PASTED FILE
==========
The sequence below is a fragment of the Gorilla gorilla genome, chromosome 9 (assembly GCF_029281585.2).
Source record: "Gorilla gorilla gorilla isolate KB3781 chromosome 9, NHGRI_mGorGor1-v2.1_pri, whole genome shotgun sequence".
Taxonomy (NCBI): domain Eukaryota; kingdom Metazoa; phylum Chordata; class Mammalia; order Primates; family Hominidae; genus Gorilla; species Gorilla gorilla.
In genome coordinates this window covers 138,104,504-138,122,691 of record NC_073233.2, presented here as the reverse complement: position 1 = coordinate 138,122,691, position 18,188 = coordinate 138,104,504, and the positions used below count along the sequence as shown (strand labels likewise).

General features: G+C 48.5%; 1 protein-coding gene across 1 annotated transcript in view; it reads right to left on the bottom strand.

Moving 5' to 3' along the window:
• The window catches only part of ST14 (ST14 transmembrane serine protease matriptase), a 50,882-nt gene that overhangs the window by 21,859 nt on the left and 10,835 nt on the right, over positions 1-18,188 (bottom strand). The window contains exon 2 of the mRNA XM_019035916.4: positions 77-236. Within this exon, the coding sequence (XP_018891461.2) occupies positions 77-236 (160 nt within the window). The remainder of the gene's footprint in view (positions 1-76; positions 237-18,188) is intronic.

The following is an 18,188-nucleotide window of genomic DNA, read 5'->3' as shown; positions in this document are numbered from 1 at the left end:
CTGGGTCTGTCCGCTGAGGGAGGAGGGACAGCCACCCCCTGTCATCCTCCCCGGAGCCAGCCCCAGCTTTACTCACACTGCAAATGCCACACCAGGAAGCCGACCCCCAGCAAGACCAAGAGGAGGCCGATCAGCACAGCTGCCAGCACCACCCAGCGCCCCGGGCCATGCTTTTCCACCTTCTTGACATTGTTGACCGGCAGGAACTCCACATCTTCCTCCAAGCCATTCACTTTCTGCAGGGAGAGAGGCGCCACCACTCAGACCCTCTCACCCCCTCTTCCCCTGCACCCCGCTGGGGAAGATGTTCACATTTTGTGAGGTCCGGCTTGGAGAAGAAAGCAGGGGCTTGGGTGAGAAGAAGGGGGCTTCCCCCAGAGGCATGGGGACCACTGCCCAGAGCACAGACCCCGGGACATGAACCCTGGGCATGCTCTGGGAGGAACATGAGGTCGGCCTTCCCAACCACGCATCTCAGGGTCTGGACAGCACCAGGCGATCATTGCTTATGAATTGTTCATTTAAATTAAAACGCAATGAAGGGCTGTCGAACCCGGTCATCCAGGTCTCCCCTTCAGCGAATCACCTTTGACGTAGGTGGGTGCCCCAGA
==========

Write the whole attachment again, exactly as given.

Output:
The sequence below is a fragment of the Gorilla gorilla genome, chromosome 9 (assembly GCF_029281585.2).
Source record: "Gorilla gorilla gorilla isolate KB3781 chromosome 9, NHGRI_mGorGor1-v2.1_pri, whole genome shotgun sequence".
Taxonomy (NCBI): domain Eukaryota; kingdom Metazoa; phylum Chordata; class Mammalia; order Primates; family Hominidae; genus Gorilla; species Gorilla gorilla.
In genome coordinates this window covers 138,104,504-138,122,691 of record NC_073233.2, presented here as the reverse complement: position 1 = coordinate 138,122,691, position 18,188 = coordinate 138,104,504, and the positions used below count along the sequence as shown (strand labels likewise).

General features: G+C 48.5%; 1 protein-coding gene across 1 annotated transcript in view; it reads right to left on the bottom strand.

Moving 5' to 3' along the window:
• The window catches only part of ST14 (ST14 transmembrane serine protease matriptase), a 50,882-nt gene that overhangs the window by 21,859 nt on the left and 10,835 nt on the right, over positions 1-18,188 (bottom strand). The window contains exon 2 of the mRNA XM_019035916.4: positions 77-236. Within this exon, the coding sequence (XP_018891461.2) occupies positions 77-236 (160 nt within the window). The remainder of the gene's footprint in view (positions 1-76; positions 237-18,188) is intronic.

The following is an 18,188-nucleotide window of genomic DNA, read 5'->3' as shown; positions in this document are numbered from 1 at the left end:
CTGGGTCTGTCCGCTGAGGGAGGAGGGACAGCCACCCCCTGTCATCCTCCCCGGAGCCAGCCCCAGCTTTACTCACACTGCAAATGCCACACCAGGAAGCCGACCCCCAGCAAGACCAAGAGGAGGCCGATCAGCACAGCTGCCAGCACCACCCAGCGCCCCGGGCCATGCTTTTCCACCTTCTTGACATTGTTGACCGGCAGGAACTCCACATCTTCCTCCAAGCCATTCACTTTCTGCAGGGAGAGAGGCGCCACCACTCAGACCCTCTCACCCCCTCTTCCCCTGCACCCCGCTGGGGAAGATGTTCACATTTTGTGAGGTCCGGCTTGGAGAAGAAAGCAGGGGCTTGGGTGAGAAGAAGGGGGCTTCCCCCAGAGGCATGGGGACCACTGCCCAGAGCACAGACCCCGGGACATGAACCCTGGGCATGCTCTGGGAGGAACATGAGGTCGGCCTTCCCAACCACGCATCTCAGGGTCTGGACAGCACCAGGCGATCATTGCTTATGAATTGTTCATTTAAATTAAAACGCAATGAAGGGCTGTCGAACCCGGTCATCCAGGTCTCCCCTTCAGCGAATCACCTTTGACGTAGGTGGGTGCCCCAGA